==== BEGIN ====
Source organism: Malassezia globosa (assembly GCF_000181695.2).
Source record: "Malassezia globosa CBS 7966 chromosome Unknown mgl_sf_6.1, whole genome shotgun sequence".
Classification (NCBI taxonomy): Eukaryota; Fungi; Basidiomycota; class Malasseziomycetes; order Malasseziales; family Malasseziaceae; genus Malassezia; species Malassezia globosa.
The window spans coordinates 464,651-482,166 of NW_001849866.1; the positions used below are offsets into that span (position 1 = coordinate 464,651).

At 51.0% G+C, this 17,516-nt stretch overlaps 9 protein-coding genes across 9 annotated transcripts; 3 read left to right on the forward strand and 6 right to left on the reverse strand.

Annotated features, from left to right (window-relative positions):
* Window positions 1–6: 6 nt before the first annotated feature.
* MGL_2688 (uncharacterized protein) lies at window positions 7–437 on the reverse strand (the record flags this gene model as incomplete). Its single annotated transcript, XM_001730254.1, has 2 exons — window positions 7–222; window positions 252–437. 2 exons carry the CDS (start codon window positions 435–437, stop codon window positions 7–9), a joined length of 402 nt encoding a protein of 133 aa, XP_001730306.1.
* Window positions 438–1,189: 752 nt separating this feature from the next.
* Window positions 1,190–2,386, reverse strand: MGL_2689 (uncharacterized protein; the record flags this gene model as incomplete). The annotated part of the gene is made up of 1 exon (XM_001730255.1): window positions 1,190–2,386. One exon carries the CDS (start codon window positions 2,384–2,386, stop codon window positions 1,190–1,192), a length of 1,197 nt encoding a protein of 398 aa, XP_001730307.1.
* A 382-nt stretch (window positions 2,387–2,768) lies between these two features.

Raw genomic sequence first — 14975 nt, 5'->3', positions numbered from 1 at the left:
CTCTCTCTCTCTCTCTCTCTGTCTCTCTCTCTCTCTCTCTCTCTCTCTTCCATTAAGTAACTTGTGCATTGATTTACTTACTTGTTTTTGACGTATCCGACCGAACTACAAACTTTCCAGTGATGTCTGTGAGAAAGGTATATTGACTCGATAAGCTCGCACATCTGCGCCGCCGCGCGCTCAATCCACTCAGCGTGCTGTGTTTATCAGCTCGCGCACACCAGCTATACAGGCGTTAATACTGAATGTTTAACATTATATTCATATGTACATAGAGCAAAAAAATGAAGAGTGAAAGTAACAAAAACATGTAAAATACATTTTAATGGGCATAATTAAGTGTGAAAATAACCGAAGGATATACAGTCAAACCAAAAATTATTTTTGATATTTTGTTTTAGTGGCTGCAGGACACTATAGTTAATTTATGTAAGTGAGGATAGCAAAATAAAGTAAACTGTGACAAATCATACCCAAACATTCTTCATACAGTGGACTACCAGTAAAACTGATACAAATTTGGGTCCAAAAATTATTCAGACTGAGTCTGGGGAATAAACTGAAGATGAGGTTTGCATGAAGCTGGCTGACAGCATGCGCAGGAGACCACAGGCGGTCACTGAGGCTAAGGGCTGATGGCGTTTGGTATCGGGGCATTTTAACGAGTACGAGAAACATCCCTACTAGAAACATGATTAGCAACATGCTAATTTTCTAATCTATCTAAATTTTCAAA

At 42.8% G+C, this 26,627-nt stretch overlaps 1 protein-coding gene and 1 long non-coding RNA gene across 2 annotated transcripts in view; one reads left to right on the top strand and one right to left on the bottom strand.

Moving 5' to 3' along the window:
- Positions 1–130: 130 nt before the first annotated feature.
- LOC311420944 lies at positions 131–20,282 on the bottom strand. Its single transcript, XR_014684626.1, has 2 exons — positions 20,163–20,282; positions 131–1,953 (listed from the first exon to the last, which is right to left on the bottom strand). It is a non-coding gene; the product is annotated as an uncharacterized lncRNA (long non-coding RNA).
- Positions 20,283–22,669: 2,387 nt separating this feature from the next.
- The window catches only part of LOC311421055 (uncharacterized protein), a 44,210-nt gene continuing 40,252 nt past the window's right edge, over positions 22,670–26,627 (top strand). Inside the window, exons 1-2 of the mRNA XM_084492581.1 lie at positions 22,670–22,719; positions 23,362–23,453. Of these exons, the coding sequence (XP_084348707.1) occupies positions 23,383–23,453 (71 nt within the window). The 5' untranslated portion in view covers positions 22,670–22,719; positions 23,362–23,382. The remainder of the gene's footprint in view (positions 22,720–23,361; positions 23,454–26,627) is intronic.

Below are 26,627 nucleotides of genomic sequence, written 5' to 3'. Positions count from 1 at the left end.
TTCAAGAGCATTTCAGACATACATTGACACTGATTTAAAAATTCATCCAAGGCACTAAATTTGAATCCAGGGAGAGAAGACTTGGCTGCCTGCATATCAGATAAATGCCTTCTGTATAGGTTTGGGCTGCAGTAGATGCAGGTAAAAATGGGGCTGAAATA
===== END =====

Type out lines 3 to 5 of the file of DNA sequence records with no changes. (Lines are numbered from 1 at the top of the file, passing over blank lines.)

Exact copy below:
Classification (NCBI taxonomy): Eukaryota; Fungi; Basidiomycota; class Malasseziomycetes; order Malasseziales; family Malasseziaceae; genus Malassezia; species Malassezia globosa.
The window spans coordinates 464,651-482,166 of NW_001849866.1; the positions used below are offsets into that span (position 1 = coordinate 464,651).

At 51.0% G+C, this 17,516-nt stretch overlaps 9 protein-coding genes across 9 annotated transcripts; 3 read left to right on the forward strand and 6 right to left on the reverse strand.